Shouldn’t half a century and hundreds of studies be enough to earn Direct Instruction a little respect if education is so evidence-based?
A new study examines the effects of an experiment in which some community college students received free computers and others did not by lottery.
In the News: Inside the $28,000-a-year private school where children of tech workers learn to become the next Mark Zuckerberg or Elon Musk
BASIS runs a small handful of private schools in addition to its 25 public charter schools.
What will 2018 bring? I asked some experts for their best predictions on four key questions.
The next technology that could disrupt the classroom
New Research on Opportunity Culture: Multi-Classroom Leaders’ Teams Produce Significant Learning Gains
The study compared student growth in classrooms led by teachers in Opportunity Culture roles to student growth in non-Opportunity Culture classrooms.
New data allow for the most comprehensive assessment to date of student debt and default.
How school buildings affect teacher collaboration
The Dell Scholars program improves students’ year-over-year college persistence, academic achievement, and bachelor’s degree attainment.
Perhaps these studies went widely unnoticed because they contradict popular narratives about student debt that imply the loan program ought to be more generous and lenient.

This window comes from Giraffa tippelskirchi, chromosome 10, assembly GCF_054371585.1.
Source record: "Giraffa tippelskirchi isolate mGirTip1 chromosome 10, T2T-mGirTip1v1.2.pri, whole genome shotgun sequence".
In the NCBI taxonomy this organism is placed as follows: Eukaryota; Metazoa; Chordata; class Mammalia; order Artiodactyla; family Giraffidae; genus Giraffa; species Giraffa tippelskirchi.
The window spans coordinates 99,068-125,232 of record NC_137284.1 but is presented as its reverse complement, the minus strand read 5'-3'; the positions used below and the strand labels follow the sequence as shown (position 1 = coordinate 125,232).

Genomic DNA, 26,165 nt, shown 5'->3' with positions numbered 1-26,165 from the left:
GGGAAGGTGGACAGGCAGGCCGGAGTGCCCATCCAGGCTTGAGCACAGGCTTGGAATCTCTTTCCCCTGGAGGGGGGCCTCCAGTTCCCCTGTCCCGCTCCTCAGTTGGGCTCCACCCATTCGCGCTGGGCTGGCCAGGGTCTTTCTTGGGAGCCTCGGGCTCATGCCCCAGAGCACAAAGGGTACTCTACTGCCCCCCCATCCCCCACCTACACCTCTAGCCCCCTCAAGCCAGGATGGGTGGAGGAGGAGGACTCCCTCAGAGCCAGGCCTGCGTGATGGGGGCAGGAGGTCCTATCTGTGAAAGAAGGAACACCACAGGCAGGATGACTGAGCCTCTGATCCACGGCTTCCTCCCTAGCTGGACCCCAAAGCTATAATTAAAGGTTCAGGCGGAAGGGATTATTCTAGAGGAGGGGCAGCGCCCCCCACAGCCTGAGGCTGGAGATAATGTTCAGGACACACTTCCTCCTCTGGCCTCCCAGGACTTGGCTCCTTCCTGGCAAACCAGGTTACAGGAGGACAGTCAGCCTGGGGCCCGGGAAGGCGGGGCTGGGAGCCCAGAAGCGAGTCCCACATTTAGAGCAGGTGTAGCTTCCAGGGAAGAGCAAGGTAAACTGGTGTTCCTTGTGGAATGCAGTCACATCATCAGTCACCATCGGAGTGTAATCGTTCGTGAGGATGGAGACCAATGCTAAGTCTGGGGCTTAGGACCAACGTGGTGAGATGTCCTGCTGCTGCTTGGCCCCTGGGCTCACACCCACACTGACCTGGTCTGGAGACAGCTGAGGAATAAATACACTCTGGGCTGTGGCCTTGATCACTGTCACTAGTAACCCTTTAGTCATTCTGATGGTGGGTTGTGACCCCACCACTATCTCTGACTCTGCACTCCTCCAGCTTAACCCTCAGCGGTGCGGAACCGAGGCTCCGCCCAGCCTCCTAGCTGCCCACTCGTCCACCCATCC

We must try to set rigorous outcome-based standards for credit-recovery courses with rigorous assessments.
That so many ed reformers have steered clear of advocating for proven curricula speaks volumes about how resistant our culture is to anything that puts limits on individual autonomy.
There’s been an infuriating log-jam between those who argue technology is a distraction at best and those who argue it is an extremely positive force.
Bachelor’s degree completion gaps make it much harder to achieve a teaching force whose diversity mirrors that of the student population.
Researchers developed a hands-on curriculum and professional development lessons teaching basic physics using the popular toys, then conducted a randomized controlled trial.
Higher education today gives analysts, policymakers, and critics so much to fret about that we haven’t been paying nearly enough heed to the quality and value of the product itself.
Personalizing learning will be most powerful when it is coupled with intentional, coherent and rigorous instruction.
In our most recent public-opinion survey, we find sharp differences between Democrats and Republicans about the value of a bachelor’s degree (as distinct from a two-year associate’s degree).
A review of studies that measure the causal impact of online courses.
Sara Ziemnik answers some practical questions from teachers about how she teaches history.
Rather than viewing curricular uniformity as a straightjacket, KIPP decided to build a coherent curriculum as a resource for its teachers.
How racial bias hinders student attainment
Today’s frenzied enthusiasm for computer-assisted “personalized learning” could lead us to charge into some all-too-predictable pitfalls.
A chat with Sara Ziemnik about teaching history and how to nurture open and respectful debate in an era of polarization and general nastiness.